Monsoon Season, by Katie O’Rourke
Plot: Riley is running away from an abusive relationship, back to her parent’s house, halfway across the country. The crux of the book is the relationships. Riley and her boyfriend, Ben’s, Riley and her parent’s, even some flashbacks from Riley’s mother’s point-of-view regarding her father.
I enjoy multiple point of view stories, so I liked the bouncing around. The main plot centers around Riley and Ben’s relationship, it’s evolution and destruction. I found myself wishing for a different ending. I’m never one to advocate staying in an abusive relationship, of course, but the author painted Ben with such humanity, I almost rooted for him. I wanted him to seek help, better himself. I almost wished she had asked the taboo questions: Are abusers ruined people? Can they recover? But this wasn’t the book O’Rourke wrote. In the end, Riley fell out of love, did not succumb to the trap that so many women do, and overall, that’s a good thing. I enjoyed the characterizations of this story the most, parts of the narrative are practically poetic, and would definitely read more from this author.

As I Close My Eyes, by Sarah DiCello
Plot: Danielle Grayson has visions of a previous life after a boating accident, and starts to recognize all the people in her past life as those in her present life.
DiCello paints a very strong main character, Danielle reminded me of me at that age. Her setting descriptions were so pretty and vivid, I felt like I was there. The plot in this book was very cool, and the juxtaposition of present day against the Victorian era sections made for an interesting read. I liked the ending, but it didn’t resolve itself, there’s clearly a sequel coming. It’s a light easy read, which was nice because I read it after Wolf. The love story developed a little quickly for me, but overall, it didn’t matter. It was still a perfect beach read.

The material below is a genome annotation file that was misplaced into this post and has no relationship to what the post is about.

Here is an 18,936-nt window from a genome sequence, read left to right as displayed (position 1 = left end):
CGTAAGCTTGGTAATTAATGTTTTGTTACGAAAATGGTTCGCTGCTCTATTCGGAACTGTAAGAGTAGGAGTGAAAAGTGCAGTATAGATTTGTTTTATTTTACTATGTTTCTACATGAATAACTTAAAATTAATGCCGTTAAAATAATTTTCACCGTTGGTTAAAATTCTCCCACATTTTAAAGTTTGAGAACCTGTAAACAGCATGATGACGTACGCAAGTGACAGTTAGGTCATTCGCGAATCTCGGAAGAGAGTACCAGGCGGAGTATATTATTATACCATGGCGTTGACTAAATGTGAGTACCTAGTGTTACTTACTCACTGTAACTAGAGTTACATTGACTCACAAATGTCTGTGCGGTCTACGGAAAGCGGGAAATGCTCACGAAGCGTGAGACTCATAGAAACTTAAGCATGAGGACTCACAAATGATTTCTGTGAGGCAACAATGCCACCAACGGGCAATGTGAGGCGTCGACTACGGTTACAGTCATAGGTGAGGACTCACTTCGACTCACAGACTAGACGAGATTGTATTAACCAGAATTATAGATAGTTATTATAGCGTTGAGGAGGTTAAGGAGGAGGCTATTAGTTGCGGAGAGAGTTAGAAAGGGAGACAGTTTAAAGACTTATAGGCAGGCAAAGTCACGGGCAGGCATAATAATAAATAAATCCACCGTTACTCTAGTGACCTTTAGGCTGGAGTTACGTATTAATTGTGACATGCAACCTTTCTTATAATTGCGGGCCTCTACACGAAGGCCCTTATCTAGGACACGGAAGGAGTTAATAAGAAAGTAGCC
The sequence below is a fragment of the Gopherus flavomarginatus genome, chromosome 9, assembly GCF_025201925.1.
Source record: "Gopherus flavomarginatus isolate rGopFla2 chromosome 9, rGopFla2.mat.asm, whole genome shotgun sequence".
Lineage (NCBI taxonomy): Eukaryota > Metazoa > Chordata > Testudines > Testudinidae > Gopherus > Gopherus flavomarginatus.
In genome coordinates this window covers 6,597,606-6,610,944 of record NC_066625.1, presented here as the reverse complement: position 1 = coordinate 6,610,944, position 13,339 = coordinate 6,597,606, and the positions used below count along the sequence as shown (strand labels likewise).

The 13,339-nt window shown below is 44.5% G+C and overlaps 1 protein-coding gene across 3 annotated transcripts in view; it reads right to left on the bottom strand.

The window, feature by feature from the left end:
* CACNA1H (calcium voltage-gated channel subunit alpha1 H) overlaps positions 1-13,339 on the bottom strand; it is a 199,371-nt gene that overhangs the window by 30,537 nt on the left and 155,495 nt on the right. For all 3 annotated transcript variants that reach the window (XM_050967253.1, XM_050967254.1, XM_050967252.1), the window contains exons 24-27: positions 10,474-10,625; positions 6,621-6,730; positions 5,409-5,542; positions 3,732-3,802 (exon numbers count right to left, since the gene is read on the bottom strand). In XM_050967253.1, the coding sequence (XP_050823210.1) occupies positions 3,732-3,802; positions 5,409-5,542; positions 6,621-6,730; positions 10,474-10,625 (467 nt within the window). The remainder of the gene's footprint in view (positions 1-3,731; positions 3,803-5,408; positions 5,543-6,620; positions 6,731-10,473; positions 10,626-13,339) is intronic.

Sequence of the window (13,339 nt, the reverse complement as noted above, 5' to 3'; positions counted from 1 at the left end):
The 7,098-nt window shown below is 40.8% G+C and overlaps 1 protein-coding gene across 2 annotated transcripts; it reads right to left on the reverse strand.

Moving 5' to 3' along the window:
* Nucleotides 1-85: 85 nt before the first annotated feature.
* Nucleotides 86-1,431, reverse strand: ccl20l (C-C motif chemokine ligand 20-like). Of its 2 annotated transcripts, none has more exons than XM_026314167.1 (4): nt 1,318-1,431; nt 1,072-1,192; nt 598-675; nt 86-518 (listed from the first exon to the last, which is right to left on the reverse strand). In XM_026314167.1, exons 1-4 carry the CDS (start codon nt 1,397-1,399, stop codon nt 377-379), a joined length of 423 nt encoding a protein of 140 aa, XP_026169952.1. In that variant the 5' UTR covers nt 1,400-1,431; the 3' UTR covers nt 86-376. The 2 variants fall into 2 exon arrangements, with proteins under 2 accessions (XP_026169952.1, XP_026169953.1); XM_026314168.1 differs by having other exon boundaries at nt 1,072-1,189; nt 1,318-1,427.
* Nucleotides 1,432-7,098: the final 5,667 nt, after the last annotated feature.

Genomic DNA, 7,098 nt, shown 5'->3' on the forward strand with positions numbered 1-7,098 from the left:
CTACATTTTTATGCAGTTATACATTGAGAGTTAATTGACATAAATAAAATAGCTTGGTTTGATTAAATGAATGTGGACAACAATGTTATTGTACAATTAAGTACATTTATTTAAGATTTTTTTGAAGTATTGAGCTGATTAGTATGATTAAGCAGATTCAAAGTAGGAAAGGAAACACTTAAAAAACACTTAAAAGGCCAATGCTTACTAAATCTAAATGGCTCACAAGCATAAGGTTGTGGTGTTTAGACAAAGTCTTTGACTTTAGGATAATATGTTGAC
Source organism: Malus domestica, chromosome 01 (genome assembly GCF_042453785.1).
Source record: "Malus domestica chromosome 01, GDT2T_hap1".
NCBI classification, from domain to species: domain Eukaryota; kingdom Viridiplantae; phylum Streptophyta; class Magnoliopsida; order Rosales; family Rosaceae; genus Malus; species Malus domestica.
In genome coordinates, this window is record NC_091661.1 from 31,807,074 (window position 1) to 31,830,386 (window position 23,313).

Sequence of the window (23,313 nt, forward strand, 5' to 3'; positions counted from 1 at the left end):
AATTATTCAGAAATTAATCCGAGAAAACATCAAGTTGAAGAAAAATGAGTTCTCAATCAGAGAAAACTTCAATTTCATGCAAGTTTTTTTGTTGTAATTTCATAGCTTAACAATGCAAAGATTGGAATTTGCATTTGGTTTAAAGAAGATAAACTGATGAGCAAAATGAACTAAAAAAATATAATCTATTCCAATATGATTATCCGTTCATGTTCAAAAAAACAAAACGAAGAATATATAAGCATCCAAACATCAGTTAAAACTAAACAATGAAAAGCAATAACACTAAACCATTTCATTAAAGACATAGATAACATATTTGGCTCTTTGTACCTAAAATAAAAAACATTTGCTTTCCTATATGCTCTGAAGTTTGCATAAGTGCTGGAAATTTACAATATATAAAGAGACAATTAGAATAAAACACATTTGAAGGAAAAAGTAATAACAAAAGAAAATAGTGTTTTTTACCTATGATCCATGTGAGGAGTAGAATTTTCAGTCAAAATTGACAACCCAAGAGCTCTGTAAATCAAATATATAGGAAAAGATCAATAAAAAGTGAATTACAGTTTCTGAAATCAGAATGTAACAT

The Indie Section

Fat-Bottomed Girls, by Clair Gibson
Plot: Two forty-something roommates win a lottery – not enough to change their lives but with their winnings, they decide to take a trip around the world and follow a Queen tribute band.
I thought this book was great fun. It’s not deep. It won’t make you reflect on your life. It’s pure chick lit. It’ll make you call your best girlfriend and make the date you’ve been meaning to make for a while. There’s a pretty good steamy scene in the middle, too, for all of you missing your 50 Shades. ;)

Counterpointe, by Ann Warner
Plot: A ballerina and a scientist fall in love and marry. They face a crisis of faith in each other when the ballerina suffers a career ending injury. Each runs away, one to the jungles of Peru, the other mere miles from where she started.  Can they find their way back to each other?
I enjoyed the read--Warner has a way with words and her writing is very pretty, simple, and clear. At it’s heart, it’s a romance but not in the bodice ripper way. Rob and Clare have a sparking chemistry, if not a bit understated. The descriptions of the Peruvian jungle and the life there were fascinating and made me wonder if Warner had actually been there. Warner has three other novels on Amazon, and I plan on reading more from this author!

Next up: Sister, by Rosamund Lupton

1 comment:

  1. I loved Gone Girl's ending, too. It made sense, it was realistic, it was psychologically inevitable.